Arthur E. Schwartz's Commentary on "Obligation to Client or Employer?"
In my opinion, Joe Engineer clearly has an ongoing obligation to honor his obligations both to his former employer and the private client. Joe Engineer cannot disclose, participate or represent the state's interest in connection with this proceeding unless Jo Engineer first obtains the permission/consent of Joe Engineer's former private firm employer and also the client. In light of the facts and circumstances, it is doubtful that such permission/consent would be granted by either party. By refraining from becoming involved in this matter for the state, Joe Engineer is not "representing the client" (as the facts suggest) or providing any services to the client. Joe Engineer is merely remaining silent.
The NSPE Code of Ethics (and the codes of other engineering societies) make it clear that "Engineers shall not disclose, without consent, confidential information concerning the business affairs or technical processes of any present or former client or employer, or public body on which they serve." The Code also states that "Engineers shall not, without the consent of all interested parties, participate in or represent an adversary interest in connection with a specific project or proceeding in which the engineer has gained particular specialized knowledge on behalf of a former client or employer."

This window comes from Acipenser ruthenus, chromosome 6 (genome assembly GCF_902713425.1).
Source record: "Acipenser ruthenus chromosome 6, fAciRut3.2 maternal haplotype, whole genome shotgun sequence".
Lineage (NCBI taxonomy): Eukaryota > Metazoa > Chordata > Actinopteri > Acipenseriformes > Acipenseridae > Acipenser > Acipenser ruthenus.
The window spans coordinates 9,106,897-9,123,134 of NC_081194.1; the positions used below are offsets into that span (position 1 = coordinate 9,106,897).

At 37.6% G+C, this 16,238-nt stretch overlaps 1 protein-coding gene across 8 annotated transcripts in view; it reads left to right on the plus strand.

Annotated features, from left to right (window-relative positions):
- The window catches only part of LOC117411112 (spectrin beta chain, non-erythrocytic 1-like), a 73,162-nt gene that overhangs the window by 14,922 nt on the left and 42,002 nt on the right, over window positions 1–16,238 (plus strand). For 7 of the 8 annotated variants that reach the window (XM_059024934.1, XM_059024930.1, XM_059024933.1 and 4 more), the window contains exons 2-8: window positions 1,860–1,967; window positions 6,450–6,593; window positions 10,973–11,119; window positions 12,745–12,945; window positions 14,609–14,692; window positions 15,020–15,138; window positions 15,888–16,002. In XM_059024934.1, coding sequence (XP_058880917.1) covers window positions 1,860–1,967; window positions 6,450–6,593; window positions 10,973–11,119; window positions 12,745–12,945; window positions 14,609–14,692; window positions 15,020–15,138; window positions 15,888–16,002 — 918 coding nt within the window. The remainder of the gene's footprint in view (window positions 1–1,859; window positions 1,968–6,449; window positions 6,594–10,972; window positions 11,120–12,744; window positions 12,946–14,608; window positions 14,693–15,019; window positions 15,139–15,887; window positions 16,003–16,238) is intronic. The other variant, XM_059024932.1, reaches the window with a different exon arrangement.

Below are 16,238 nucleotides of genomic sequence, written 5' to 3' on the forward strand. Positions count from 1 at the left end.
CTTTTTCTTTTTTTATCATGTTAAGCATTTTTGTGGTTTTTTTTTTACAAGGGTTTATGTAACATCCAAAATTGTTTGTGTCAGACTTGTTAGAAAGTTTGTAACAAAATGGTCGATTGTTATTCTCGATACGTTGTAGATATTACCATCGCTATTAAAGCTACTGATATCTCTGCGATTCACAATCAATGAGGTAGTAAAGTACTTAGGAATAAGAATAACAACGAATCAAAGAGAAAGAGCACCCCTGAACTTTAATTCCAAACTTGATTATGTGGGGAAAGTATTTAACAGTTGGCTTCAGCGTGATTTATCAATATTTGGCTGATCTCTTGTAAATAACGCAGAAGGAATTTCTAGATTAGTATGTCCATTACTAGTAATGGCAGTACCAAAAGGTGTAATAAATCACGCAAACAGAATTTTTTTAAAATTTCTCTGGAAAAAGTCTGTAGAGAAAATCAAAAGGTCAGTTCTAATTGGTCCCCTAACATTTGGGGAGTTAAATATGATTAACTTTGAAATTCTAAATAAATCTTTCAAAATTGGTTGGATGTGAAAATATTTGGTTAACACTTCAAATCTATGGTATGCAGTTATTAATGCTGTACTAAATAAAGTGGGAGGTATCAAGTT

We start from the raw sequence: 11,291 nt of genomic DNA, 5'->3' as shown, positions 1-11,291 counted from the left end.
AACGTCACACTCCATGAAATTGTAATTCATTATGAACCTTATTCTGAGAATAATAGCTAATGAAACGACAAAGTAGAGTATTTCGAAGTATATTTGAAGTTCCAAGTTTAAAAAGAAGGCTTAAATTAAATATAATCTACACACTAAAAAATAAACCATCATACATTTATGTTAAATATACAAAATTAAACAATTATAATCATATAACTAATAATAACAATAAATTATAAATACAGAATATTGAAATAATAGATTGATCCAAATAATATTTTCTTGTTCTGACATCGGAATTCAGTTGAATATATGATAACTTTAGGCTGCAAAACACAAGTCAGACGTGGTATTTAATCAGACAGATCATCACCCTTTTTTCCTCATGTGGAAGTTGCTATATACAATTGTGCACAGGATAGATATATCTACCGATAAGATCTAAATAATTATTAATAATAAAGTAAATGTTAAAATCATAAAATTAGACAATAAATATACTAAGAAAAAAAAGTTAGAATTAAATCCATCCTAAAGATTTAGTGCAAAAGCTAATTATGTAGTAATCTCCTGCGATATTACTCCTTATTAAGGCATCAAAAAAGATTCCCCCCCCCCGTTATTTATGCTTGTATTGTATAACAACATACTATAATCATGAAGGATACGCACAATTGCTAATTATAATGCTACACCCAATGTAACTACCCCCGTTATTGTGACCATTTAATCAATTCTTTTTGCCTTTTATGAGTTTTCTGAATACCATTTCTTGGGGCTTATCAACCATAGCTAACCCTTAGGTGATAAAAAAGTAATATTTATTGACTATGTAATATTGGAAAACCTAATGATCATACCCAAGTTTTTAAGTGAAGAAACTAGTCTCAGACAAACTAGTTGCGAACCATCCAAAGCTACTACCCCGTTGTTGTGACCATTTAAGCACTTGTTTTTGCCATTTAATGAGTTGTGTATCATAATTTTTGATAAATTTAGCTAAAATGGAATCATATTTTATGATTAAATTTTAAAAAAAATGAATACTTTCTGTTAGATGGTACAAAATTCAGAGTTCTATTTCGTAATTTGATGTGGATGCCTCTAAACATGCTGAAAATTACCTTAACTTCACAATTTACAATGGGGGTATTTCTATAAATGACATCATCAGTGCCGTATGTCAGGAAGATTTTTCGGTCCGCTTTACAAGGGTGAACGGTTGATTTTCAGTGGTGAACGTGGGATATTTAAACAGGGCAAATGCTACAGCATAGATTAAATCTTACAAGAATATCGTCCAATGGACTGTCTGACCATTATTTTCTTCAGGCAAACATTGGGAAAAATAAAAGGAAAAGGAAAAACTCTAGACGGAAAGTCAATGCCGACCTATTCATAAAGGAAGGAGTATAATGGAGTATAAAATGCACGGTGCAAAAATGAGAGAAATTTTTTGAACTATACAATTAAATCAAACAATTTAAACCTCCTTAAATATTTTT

Joe Engineer should be assigned other duties by the state remain isolated from the State's water rights case involving Joe Engineer's former employer and its client -- and the state should recognize and respect Joe Engineer's ethical obligations in this matter. Any involvement by Joe Engineer in the state's case could potentially compromise the interests of all parties - the former employer, the private client, and the state - as Joe Engineer's dual role and his professional opinion/judgment - as an employee of the private firm and now as a state employee -- could be called into question -- by one of the parties, the public, the media, etc.